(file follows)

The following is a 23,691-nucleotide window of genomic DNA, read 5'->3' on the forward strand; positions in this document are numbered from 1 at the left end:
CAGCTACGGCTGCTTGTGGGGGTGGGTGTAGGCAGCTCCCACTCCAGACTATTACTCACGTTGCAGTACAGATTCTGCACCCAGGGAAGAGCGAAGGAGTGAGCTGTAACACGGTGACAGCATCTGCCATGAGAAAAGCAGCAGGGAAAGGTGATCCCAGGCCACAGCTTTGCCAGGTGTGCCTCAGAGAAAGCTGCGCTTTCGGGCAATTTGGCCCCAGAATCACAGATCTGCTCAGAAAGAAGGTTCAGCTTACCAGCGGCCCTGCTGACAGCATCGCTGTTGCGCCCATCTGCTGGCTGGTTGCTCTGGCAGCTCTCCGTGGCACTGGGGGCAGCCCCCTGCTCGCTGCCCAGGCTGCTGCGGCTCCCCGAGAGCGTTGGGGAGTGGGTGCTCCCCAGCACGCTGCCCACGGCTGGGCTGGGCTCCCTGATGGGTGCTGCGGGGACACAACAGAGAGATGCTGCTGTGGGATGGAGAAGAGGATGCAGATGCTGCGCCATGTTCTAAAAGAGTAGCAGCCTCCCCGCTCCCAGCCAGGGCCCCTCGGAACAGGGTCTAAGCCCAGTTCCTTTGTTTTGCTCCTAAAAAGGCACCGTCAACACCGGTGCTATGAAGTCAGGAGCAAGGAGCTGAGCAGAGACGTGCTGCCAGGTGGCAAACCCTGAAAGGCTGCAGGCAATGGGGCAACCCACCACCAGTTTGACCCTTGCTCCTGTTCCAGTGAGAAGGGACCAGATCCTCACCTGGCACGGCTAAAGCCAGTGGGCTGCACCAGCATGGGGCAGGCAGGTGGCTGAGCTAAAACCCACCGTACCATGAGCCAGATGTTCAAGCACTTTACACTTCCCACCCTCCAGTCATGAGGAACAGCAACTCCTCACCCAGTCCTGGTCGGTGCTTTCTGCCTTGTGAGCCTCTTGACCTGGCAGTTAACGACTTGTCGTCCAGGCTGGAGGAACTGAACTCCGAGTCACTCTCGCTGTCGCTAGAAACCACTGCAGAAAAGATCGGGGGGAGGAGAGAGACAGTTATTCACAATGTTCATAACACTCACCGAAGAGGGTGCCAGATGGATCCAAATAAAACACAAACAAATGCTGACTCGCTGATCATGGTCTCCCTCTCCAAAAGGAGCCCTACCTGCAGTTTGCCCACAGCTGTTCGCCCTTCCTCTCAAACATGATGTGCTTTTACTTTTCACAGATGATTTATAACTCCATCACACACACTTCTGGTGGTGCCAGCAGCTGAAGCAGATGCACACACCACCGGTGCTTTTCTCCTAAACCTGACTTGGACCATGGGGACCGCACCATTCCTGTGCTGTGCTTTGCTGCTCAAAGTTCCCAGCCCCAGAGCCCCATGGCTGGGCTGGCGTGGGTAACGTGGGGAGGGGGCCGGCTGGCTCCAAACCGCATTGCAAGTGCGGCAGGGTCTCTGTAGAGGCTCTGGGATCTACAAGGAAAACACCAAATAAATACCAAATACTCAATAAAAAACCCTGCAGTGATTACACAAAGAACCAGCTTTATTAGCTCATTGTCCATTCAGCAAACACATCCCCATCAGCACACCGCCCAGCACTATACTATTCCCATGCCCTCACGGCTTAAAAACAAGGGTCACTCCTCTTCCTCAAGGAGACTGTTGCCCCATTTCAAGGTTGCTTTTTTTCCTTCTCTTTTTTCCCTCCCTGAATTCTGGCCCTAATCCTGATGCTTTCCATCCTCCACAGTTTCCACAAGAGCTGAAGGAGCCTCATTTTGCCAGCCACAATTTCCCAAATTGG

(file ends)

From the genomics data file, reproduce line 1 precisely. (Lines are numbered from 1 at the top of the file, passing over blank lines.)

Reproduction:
The following is a 23,691-nucleotide window of genomic DNA, read 5'->3' on the forward strand; positions in this document are numbered from 1 at the left end: